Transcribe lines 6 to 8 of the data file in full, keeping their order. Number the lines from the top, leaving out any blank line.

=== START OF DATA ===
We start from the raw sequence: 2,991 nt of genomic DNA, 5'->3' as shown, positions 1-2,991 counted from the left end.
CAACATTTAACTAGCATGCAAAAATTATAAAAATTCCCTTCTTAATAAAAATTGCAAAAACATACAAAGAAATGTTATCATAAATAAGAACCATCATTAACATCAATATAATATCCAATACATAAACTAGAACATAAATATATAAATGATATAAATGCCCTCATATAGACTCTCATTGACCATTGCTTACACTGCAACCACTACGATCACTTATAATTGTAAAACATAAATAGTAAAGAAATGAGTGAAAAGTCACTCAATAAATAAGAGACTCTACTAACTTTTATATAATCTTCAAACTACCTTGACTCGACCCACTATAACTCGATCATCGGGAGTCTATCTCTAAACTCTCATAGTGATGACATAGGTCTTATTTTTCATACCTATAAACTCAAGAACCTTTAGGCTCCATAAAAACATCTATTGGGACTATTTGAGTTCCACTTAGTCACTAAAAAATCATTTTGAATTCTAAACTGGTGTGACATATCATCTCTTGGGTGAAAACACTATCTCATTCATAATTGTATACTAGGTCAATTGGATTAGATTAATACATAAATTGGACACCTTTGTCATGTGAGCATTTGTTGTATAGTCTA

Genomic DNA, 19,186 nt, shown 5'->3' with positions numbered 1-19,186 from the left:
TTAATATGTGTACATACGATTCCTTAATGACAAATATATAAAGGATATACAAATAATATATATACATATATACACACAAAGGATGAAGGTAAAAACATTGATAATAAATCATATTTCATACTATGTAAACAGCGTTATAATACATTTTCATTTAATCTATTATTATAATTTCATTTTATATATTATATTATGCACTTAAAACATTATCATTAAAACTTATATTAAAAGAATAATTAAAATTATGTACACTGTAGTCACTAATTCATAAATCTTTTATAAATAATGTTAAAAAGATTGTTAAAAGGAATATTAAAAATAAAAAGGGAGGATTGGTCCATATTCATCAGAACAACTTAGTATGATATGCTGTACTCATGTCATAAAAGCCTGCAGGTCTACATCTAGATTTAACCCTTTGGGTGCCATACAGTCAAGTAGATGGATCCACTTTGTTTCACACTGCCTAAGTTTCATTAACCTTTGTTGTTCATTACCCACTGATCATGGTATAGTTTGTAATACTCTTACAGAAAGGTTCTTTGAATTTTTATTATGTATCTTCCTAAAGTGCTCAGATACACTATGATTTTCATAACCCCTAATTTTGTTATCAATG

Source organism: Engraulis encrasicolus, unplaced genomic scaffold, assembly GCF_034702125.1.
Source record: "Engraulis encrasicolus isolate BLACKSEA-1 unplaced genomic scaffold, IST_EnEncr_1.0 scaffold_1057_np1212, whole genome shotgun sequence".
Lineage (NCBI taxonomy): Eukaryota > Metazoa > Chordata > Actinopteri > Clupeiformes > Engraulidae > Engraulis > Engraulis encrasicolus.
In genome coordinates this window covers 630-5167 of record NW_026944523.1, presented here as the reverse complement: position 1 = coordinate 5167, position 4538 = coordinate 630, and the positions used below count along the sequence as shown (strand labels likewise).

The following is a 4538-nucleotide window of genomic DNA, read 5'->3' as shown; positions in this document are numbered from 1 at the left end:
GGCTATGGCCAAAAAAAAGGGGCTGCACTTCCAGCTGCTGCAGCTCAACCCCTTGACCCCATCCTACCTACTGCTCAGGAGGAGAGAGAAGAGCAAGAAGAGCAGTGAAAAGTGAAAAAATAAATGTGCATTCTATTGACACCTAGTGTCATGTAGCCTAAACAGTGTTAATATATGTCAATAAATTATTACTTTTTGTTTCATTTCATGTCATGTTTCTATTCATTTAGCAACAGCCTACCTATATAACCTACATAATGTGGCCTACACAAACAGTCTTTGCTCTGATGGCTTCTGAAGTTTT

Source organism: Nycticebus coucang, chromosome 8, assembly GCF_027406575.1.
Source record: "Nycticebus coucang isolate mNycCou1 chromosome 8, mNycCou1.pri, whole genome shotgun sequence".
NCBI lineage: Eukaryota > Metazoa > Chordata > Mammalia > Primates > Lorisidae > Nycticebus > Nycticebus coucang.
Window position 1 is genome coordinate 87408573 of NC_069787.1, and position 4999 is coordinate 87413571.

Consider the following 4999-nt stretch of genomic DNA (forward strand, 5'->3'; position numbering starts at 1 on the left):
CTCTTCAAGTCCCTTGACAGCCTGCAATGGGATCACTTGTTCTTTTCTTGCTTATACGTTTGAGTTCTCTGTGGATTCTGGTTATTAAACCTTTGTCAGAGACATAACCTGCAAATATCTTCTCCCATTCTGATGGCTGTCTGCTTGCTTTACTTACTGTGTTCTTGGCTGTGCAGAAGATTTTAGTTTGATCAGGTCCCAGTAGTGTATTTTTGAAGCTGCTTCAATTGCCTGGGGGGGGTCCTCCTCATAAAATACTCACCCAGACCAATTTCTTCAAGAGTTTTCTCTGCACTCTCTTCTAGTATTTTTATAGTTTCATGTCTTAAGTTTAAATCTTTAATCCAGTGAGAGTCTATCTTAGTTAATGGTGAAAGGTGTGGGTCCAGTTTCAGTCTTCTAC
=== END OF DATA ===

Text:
Source record: "Engraulis encrasicolus isolate BLACKSEA-1 unplaced genomic scaffold, IST_EnEncr_1.0 scaffold_1057_np1212, whole genome shotgun sequence".
Lineage (NCBI taxonomy): Eukaryota > Metazoa > Chordata > Actinopteri > Clupeiformes > Engraulidae > Engraulis > Engraulis encrasicolus.
In genome coordinates this window covers 630-5167 of record NW_026944523.1, presented here as the reverse complement: position 1 = coordinate 5167, position 4538 = coordinate 630, and the positions used below count along the sequence as shown (strand labels likewise).